I told you last week there were two world-class festivals in town for the weekend and I really meant what I said. The International Biscuit Festival gets great press, as it should, and twenty thousand people attended. But there was another reason those parking garages filled so quickly and completely last Saturday morning: an estimated twelve thousand people flooded the World’s Fair Park for the Children’s Festival of Reading.
It started with a reception Friday night on Market Square in a room above Earth to Old City. There authors, librarians and friends of books in general gathered to relax with great food and a great view of the center city. I’m not generally much on events in which I try to juggle food, a drink and conversation with people I don’t know well, but it turned out to be quite comfortable and I believe the authors gathered had to come away with a good impression of the city.
The festival itself started Saturday morning just after the rain stopped, seemingly on cue. The crowd seemed to have stayed away until the last minute, in order to make a decision. With children involved, it makes sense. The sun never actually broke all the way through, but very little rain fell until the event was beginning to fold up the tents.
I’d agreed to keep a check on Jim Gill, as one of many volunteers assigned to an author. It turned out to be a perfect assignment, as Jim is a low-key, all-around nice guy who needs very little. Additionally, Jim is a musician whose songs are designed to get families playing together, which meant we spent most of the day in the Music Tent. Throw me in the brier patch, right?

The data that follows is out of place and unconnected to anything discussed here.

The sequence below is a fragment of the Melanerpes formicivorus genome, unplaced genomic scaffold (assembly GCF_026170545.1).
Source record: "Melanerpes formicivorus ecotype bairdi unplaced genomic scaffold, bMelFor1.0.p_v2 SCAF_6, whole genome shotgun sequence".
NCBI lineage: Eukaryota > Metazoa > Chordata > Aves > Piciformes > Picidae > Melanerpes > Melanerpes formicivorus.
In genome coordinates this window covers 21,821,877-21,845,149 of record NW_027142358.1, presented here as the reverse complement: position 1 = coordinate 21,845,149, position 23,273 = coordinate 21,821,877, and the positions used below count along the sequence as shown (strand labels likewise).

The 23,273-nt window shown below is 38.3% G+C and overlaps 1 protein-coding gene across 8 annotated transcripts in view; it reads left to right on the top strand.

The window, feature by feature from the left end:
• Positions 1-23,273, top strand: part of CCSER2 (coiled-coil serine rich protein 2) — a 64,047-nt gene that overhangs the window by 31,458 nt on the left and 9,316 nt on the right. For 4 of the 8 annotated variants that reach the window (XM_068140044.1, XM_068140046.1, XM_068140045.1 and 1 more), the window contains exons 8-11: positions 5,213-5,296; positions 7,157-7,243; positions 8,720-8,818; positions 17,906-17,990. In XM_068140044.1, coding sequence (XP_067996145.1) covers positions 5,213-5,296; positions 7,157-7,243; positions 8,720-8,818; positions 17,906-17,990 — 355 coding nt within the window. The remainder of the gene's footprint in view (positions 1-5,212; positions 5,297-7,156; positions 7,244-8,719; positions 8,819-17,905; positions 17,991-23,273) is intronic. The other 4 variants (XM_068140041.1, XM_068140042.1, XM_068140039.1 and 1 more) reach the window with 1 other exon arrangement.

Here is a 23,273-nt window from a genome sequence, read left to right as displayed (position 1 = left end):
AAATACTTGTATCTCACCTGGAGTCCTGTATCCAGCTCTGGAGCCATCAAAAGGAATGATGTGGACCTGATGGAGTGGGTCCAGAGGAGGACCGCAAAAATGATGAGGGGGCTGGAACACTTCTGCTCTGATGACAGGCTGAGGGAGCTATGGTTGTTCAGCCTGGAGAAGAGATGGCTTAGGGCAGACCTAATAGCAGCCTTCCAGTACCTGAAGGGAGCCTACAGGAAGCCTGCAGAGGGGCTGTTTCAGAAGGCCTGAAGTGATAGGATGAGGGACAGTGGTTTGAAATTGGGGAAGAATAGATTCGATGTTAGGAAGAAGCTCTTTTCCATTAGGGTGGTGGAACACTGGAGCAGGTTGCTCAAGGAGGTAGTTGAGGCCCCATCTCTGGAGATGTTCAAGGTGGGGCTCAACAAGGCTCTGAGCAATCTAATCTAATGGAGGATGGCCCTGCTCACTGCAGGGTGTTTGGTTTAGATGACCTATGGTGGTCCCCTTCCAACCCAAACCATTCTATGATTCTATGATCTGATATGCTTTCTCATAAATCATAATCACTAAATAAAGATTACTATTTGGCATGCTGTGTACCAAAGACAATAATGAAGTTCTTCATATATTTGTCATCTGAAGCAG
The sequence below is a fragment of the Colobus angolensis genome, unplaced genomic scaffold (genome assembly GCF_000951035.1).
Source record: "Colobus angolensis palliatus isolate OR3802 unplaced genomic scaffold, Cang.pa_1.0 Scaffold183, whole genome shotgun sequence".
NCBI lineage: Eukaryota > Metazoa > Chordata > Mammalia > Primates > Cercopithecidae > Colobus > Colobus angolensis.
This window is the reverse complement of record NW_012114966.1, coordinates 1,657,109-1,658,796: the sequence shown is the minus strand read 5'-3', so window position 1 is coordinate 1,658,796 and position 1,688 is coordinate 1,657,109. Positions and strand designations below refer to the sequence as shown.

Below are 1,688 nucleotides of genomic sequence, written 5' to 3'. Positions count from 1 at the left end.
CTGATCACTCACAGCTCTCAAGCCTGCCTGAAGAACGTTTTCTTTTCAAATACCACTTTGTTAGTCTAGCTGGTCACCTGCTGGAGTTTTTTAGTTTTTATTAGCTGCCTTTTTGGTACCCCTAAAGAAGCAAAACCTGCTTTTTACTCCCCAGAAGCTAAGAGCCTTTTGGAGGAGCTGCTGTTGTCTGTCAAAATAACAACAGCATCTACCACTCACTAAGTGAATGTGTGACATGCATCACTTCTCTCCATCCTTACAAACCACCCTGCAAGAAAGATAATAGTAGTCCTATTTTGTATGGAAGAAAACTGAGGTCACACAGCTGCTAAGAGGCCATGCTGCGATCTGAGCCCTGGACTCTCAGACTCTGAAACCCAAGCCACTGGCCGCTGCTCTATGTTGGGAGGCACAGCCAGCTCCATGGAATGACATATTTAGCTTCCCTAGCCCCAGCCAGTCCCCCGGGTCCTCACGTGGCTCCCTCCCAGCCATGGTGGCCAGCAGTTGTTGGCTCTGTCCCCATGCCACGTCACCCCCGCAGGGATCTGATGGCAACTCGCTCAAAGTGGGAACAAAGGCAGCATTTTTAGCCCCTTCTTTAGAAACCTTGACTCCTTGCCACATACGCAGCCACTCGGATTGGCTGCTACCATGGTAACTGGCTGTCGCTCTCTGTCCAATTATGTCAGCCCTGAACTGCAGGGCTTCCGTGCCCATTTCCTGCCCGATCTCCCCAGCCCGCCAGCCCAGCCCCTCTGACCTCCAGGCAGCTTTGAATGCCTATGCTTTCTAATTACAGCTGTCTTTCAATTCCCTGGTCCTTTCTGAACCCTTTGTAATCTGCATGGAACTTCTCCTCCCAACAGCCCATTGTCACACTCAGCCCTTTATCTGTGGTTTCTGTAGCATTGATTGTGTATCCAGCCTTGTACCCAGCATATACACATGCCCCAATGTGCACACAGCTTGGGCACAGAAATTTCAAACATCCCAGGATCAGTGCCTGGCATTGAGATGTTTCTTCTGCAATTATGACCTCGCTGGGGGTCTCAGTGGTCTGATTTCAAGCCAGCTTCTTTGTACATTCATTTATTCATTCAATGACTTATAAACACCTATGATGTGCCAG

I got to listen to Sean McCollough’s first live remote broadcast for KidStuff and I also enjoyed getting to know him a little better. Jim Gill, with his friend Don Stille on accordion, had children reaching, pointing, spinning and doing every manner of crazy dance. They performed in the music tent and on the main stage. He even attracted two fans sporting “Jim Gill” t-shirts.
Authors circulated doing readings and signings. Faces freshly painted, children cavorted about from the fountains and playground at one end of the World’s Fair Park, to the stage on the other end. Dancers, singers and artists entertained from stages or simply as they walked about. Young girls dressed as story-book characters posed for photographs and danced with passersby.
The very best authors attend this event. This year that included two of my favorite YA authors, Kerry Madden and Sharon Draper. Children’s authors and illustrators Bob Shea, Jarrett Krosoczka, Deborah Diesen and many others made appearances and shared their work with the children.
A parade wended its way through the tents led by Mayor Burchett. Curious George and the 97 Bee circulated giving hugs and posing for photographs. Friends of the Library offered books for sale as did Union Avenue Books. Food vendors lined one end of the event and numerous groups manned booths with information about every conceivable child and book related topic.
But throughout the entire event, the theme that defined the day was that children need books, that reading changes lives and that it is imperative that we give them the opportunity to enjoy books year-round, not just during the school year. If you agree, you definitely need to attend this great event next year and see to it that every child you love is there, as well. You might even consider volunteering. I had a great time getting to know Jim Gill and it would have never happened if I hadn’t been will to give a little time.